What became of those glorious friends with integrity and wit who got subsumed by the system and swallowed by greed, whose laughter sounds hollow and eyes see nothing more than the glint of a coin or the reassuring press of a wallet bulging with notes overflowing and showering and always present to be wasted and wasted and blown and spent and satisfaction takes on different means when for half an hour each day you can’t lift your arms and the other sardines with whom you suffer your fate wont even look up with a glance or a smile, disciples of solitude, distrusting of all, the human condition fallen and shattered and layered with hate and who calls the shots here, who governs our fate? So here’s to the sin and the sleaze and the vice and the voices that haunt the rooms of despair and the green manalishi who watches from shoulders and infests the whisper of a breeze of fresh air that runs through the ruins of an idea once great that tainted and torn lies tossed on the ground as if saying ‘that’s what you get’ for playing at god and trying to forget that we are just here and no more and yet our passage will be felt far beyond our own span when we are pushing up worms lying silent in urns or scattered on shores, dispersed or interred and they’ll look to the past and think to themselves that they had it all and squandered their health, above all else. And innocence departs and leaks away in rivulets and streams to the graves and subways that crisscross the land and lie deep in the soil and upwards it floats to the air and drifts to the edge and everything is faster and out of control and those long moments become nothing but memory to smile upon in recollection with friends and ponder at times when nothing seems right and use as a ladder to climb up from the swamp and sit on the step with your arms round a girl or a boy, a sibling or friend and for scant seconds remember purity and remember joy. yet the grime lays thick, encrusted and dusty and viscous pollution leaks from the very seams of the earth and beneath the city a movement begins that threatens to engulf and tear down the empty roads punching a hole in the petrol tanks and the bank tellers that leer from each street corner like a wind it divests the materials and artefacts that we have collated and deified and it will suck and suck until its hunger is sated and as the sun tries to appear on another day reality transpires; and no movement exists. It’s not like the struggle for equality came easy with long nails tearing at the broken ground and blood ran free and the least we can do is sit up and take note that the leaders of the free world are nothing but broken minded savages without a care in the world and although we have freedom and liberty to speak on a stage our voices fall onto ears who would rather not hear and I ask you to consider that democracy is champion, democracy is king and yet sustainability is not considered or ill-considered or swept away to sit like a martyr or hermit, naked but for thoughts, ankle-deep in the grime.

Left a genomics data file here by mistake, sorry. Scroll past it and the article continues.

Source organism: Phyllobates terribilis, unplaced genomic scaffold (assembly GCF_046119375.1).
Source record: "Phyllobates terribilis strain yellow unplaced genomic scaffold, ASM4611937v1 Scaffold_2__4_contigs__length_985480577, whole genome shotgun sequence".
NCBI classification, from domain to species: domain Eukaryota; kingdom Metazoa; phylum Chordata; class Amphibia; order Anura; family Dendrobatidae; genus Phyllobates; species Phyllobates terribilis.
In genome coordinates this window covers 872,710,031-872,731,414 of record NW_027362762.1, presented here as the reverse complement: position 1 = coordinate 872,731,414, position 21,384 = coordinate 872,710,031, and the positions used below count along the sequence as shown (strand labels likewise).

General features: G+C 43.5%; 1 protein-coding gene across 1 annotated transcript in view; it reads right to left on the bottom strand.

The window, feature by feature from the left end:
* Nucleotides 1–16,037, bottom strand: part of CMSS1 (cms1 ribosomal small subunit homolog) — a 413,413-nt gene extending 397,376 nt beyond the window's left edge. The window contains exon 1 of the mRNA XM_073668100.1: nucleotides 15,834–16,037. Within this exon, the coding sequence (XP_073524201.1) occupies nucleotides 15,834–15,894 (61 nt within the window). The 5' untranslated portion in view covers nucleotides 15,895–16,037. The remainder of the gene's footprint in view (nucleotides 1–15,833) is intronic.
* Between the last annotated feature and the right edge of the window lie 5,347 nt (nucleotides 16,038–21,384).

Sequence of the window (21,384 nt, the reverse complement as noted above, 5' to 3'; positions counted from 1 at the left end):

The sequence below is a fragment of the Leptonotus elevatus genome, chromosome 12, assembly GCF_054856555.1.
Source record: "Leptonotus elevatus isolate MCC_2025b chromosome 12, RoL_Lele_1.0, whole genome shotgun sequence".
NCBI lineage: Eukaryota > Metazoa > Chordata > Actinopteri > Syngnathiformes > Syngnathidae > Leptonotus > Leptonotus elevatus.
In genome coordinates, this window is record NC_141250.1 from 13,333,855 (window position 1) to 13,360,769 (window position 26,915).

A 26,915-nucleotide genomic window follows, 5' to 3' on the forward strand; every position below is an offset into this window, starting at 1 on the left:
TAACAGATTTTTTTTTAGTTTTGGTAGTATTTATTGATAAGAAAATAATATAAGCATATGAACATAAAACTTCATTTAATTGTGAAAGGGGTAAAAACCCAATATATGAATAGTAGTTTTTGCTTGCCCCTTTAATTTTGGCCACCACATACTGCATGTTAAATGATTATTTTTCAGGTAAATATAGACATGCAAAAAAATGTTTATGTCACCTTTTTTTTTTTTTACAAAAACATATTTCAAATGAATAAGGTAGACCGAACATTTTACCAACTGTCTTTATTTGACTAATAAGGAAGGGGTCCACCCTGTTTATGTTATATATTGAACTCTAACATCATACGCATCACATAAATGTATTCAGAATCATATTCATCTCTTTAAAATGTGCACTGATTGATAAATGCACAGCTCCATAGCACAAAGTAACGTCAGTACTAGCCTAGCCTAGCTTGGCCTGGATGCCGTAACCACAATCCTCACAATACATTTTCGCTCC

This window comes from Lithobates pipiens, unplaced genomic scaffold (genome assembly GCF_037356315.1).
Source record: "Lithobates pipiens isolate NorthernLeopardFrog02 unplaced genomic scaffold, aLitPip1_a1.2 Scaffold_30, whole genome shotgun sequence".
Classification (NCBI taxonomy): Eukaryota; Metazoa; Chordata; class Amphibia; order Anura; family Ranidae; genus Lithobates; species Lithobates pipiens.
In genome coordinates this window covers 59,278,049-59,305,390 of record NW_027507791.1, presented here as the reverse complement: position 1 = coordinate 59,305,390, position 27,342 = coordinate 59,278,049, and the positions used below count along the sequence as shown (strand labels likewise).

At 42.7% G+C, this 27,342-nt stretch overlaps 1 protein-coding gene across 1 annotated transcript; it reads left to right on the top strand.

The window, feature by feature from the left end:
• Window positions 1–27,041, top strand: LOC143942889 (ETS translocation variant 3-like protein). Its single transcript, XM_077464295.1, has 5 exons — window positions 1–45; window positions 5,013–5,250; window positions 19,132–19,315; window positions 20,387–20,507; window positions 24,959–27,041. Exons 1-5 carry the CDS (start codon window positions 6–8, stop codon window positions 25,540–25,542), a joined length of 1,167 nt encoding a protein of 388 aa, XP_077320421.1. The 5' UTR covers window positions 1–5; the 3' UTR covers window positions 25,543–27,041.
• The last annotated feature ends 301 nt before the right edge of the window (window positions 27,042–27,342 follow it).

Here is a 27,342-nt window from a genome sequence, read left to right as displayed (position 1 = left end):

9.) The Crown The Crown is something weâ€™ve all worn. It is a heavy piece of metal, bedecked with multiple jewels that rise, like a flight of birds, from its heart. These precious stones, labyrinthine in their composition, are made up of everything good that has ever happened to us. The smallest stones â€“ tiny topaz and rubies, are small events, like the lightness gifted by being alive on a fine morning. The largest, diamonds the size of pebbles, intricate golden sculptures bedecked with gems, these are the events central to our creation and ongoing evolution. Together this display makes up a phalanx, a cornucopia of positivity. These are the moments at which we appreciate life for what it truly is and could be, rather than what we have allowed it to become. The crown is a joy to wear, but as I said before it is heavy. So heavy, in fact, that the weight of manifold happiness can make you sad. So heavy that it can give you a bent neck and a hunchback, from the desire to collect and possess all those moments. And worse than bearing the curse of having to reach those heights again, is the fear that the stones might drop from their mount at any moment leaving only a hollow shell, plucked at by egrets that steal away with beauty, until the stones that are left glimmer dully, almost forgotten in their despoiled setting.
Plate 5. Bogangar Sundown
10.) Austral Symphony What odd sounds they make, This reptilian flock A crescendo, part cheese-grater sharp Part mellifluous Knock, drone on my supine head Caving lesions in And challenging The notion of sweet birdsong For now, do dada Becomes a harsh caw-caw and the boundary between tone and raking claw eroded, splits
Plate 6. Encroachment
Wildering ÂŠ Daniel Crockett Printed on paper from sustainable forests using vegetable inks. Number/Signed: For information, exhibition dates or to purchase prints or originals, please contact: Daniel Crockett 07812354122 firstname.lastname@example.org